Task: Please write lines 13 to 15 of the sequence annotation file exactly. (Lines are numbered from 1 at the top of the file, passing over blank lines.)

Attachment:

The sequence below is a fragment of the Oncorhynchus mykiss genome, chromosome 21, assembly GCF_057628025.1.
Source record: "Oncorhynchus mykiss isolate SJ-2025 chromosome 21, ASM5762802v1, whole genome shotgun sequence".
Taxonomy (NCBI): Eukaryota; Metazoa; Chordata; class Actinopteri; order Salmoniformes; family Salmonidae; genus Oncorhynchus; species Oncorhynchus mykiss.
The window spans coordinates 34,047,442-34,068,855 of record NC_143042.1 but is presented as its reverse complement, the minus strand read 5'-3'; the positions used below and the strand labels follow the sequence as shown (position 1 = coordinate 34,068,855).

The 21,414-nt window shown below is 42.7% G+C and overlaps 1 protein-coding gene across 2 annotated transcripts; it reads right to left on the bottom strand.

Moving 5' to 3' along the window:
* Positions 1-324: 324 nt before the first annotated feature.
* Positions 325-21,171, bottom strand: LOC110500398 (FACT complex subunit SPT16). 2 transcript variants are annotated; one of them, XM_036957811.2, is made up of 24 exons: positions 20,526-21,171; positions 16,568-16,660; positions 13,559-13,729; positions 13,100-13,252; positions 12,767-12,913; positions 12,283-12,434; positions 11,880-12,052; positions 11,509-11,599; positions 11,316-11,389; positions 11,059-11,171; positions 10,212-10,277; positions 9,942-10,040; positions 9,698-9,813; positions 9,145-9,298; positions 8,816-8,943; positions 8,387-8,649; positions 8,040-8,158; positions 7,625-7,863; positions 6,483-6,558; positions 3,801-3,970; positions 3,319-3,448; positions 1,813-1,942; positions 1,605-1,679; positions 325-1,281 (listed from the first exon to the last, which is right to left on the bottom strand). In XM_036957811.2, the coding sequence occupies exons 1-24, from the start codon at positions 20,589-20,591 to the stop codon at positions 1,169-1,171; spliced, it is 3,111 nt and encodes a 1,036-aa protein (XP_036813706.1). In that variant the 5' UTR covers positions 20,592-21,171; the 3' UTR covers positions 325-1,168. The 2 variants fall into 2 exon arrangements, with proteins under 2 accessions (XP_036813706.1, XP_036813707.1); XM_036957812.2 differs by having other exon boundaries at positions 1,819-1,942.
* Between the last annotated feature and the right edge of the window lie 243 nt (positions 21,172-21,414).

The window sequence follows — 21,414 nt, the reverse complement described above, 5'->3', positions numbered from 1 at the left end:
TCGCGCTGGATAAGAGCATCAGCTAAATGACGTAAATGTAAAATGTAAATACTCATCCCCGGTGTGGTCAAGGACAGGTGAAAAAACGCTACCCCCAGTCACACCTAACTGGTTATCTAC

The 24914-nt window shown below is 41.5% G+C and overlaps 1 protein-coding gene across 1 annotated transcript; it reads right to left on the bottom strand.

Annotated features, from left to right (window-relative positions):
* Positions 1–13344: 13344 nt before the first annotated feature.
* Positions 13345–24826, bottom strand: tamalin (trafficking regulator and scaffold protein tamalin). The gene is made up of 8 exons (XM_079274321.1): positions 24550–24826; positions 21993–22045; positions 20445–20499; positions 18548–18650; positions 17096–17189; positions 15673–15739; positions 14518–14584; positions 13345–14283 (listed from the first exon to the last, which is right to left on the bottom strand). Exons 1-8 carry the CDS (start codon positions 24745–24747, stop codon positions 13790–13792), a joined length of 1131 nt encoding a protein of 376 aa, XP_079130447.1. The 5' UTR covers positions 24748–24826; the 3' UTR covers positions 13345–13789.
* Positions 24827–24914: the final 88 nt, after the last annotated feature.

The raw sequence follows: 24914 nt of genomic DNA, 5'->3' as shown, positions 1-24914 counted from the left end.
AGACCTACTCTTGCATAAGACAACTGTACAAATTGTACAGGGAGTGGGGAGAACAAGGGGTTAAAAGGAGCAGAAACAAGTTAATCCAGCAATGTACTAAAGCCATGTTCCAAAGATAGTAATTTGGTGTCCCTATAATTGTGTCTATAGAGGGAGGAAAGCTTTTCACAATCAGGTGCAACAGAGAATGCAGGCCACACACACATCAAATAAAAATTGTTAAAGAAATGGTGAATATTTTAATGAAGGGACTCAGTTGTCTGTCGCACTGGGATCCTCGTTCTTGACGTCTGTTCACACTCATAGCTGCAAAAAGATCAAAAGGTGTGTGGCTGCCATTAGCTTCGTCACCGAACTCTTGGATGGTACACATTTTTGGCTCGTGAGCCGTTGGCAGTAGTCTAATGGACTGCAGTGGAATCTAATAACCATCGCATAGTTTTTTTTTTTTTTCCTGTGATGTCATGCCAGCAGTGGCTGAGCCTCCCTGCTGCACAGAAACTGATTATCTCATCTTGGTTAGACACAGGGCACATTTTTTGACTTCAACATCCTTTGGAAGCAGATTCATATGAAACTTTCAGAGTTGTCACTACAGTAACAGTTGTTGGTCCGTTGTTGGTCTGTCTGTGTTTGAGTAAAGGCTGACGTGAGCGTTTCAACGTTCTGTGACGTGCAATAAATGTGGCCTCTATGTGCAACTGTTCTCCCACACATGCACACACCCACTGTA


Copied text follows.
Annotated features, from left to right (window-relative positions):
* Positions 1–13344: 13344 nt before the first annotated feature.
* Positions 13345–24826, bottom strand: tamalin (trafficking regulator and scaffold protein tamalin). The gene is made up of 8 exons (XM_079274321.1): positions 24550–24826; positions 21993–22045; positions 20445–20499; positions 18548–18650; positions 17096–17189; positions 15673–15739; positions 14518–14584; positions 13345–14283 (listed from the first exon to the last, which is right to left on the bottom strand). Exons 1-8 carry the CDS (start codon positions 24745–24747, stop codon positions 13790–13792), a joined length of 1131 nt encoding a protein of 376 aa, XP_079130447.1. The 5' UTR covers positions 24748–24826; the 3' UTR covers positions 13345–13789.